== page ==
Jonathan Poon is an entrepreneur and business person, and he plays his cards close to his chest. Laid-back and soft-spoken, but restless to his core, the hipster chef from Hong Kong is ever expanding, in terms of both his own skill set and his number of revenue streams.
After relocating his flagship restaurant, Paris Paris, from Dundas Street West to Ossington Avenue in August, there are rumours that he has not one, but two more restaurants being developed in Yorkville. Poon, open and friendly — but just as revealing as he wants to be — would neither deny nor confirm the expansion uptown.
“I’ve always got something on the go, but I don’t think any of the things are ready enough to be announced. I will say I see potential everywhere,” says Poon, when asked point blank if his trendy, fusion brasserie concept is opening in time for the spring patio season north of Bloor Street.
“There are a lot of people in Toronto, but it’s not one hundred per cent certain that I will settle on the concept I have in mind for the locations that we’re working on. We have some locations and designs, but I don’t want to speak on anything too soon,” he says.
Cautious isn’t a word that could be used to describe Poon, who made the biggest bet in his decade-long career during COVID-19. Poon, who opened Chantecler on Queen Street West in 2012, was operating three restaurants when the pandemic began: Paris Paris on Dundas Street West as well as Superpoint, a trendy pizzeria, and Favorites Thai, a hipster Thai spot, both on Ossington Avenue.
He was the king of the trendy downtown west side, serving oysters and charcuterie, and he was the man behind some of the only shops — other than cannabis dispensaries — that were opening as schools and many restaurants closed.
However, the lease on Paris Paris, one of the buzziest, best-looking rooms in the city (which Poon himself designed) was winding down last summer, and so Poon set about to acquire his restaurant dream home: a converted garage on Ossington that he’d coveted for more than 10 years.
“I’d say the investment we made is probably enough for a down payment for a couple of houses in Toronto,” says Poon with a laugh. When he was just starting out — he’d been cooking since he was 15 — Poon invested his life savings into Chantecler, and there was no money left over for a designer, so he did the work on his own. Now, he not only designs his own places, but also works as a restaurant designer for hire. He says that the Omicron variant and the latest round of restaurant closings has put him and his staff on edge. He feels like restaurants in particular are being unfairly treated by the Ford government.
“I think the restaurant industry is an easy one to make an example of, but I’m not sure I agree that you should shut down a restaurant but open gyms and the ACC,” says Poon. “I’d argue that restaurants take many more precautions than retail, which has no contact tracing and is hardly wiping down every item you touch.” Still, Jonathan Poon isn’t one to wait for his fate to be decided by outside forces.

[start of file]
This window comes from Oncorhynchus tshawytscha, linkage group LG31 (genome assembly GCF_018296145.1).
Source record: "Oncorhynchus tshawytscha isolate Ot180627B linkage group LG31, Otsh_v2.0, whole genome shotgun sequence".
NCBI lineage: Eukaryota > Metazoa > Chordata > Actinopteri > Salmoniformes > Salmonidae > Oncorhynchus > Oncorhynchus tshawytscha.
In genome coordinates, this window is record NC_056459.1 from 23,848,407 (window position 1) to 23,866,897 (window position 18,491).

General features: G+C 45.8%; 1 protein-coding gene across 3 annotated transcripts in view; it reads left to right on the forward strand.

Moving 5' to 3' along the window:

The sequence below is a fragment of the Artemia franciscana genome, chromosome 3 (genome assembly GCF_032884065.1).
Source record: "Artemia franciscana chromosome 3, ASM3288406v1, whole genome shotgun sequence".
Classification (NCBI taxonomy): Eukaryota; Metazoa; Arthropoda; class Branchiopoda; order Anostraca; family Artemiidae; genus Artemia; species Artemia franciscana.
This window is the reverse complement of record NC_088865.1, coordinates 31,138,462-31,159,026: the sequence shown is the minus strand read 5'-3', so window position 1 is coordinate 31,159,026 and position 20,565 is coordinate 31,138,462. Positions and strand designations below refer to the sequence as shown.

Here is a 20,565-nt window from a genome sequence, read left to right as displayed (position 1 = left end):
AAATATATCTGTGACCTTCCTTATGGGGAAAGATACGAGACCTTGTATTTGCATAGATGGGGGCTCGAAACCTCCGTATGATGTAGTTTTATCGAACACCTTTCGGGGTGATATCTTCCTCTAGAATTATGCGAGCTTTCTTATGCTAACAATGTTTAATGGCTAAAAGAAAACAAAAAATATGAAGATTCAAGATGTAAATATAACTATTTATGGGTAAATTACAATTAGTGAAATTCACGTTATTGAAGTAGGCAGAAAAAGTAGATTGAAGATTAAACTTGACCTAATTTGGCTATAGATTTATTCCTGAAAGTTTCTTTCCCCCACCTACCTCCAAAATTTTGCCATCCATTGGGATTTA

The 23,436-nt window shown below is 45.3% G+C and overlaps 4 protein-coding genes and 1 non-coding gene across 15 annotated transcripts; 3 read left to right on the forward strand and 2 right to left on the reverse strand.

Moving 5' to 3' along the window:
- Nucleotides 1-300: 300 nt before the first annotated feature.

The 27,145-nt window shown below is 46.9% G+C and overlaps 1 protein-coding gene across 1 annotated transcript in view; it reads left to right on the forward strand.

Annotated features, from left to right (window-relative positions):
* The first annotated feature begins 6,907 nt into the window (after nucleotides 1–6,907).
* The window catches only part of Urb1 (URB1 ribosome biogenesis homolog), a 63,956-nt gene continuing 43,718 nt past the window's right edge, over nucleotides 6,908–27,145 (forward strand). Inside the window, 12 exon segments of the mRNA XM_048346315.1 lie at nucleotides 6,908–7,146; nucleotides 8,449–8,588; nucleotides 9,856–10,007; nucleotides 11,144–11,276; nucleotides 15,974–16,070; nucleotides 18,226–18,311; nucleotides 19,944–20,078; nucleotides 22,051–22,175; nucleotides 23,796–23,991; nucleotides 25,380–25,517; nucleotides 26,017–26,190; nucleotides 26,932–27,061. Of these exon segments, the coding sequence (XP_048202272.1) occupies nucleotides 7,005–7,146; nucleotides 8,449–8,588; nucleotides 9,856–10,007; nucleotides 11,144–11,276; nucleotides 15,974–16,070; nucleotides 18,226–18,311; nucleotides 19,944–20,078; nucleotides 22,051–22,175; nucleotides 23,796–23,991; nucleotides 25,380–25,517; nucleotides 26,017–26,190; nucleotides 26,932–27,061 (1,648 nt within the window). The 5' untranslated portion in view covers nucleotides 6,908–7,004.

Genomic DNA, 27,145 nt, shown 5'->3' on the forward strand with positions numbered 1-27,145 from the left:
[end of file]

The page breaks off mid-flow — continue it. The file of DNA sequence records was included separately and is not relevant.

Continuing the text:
Although construction on his new spots — wherever they may be — is halted, he’s shuttling ingredients through his restaurants to capitalize on his places with the highest turnover for delivery. Cheeses from Paris Paris might find a new home on a delivery pie from Superpoint. He’s also opening a brick-and-mortar to-go wine and retail shop inside Paris Paris and always playing with new food ideas.
“I’ve been wanting to do a champagne and fried chicken service that we’ll be launching,” says Jonathan Poon of Poulette, which he launched inside Paris Paris at the end of last month. He also says that he’s been experimenting at his flagship restaurant with new concepts, like hand-rolled foie gras in pressed sushi, and that he’s constantly tweaking his menus and new food ideas. “Honestly, what I’m really trying to do is generate work for my cooks.”
Generating work is something that Poon has done since he helped elevate Queen Street West and popularise menu items like duck poutine and frog legs at Chantecler. He knows that today’s denizens of his restaurants might not be joining him for his cooking. But unlike certain kitchen purists, that doesn’t bother him. Esthetics, he believes, even after the pandemic — maybe even more so — are just as important as the food he serves. A Jonathan Poon restaurant isn’t just about what you eat, but how it makes you feel.
“We’ve all been through something so hard, with all these lockdowns and just huge life disruptions, that I think it’s great if a restaurant can make you feel good,” he says. “Really, wherever I go after COVID, I think that not a lot of people are seeking a gourmet dining experience — they’re really looking for a good time.”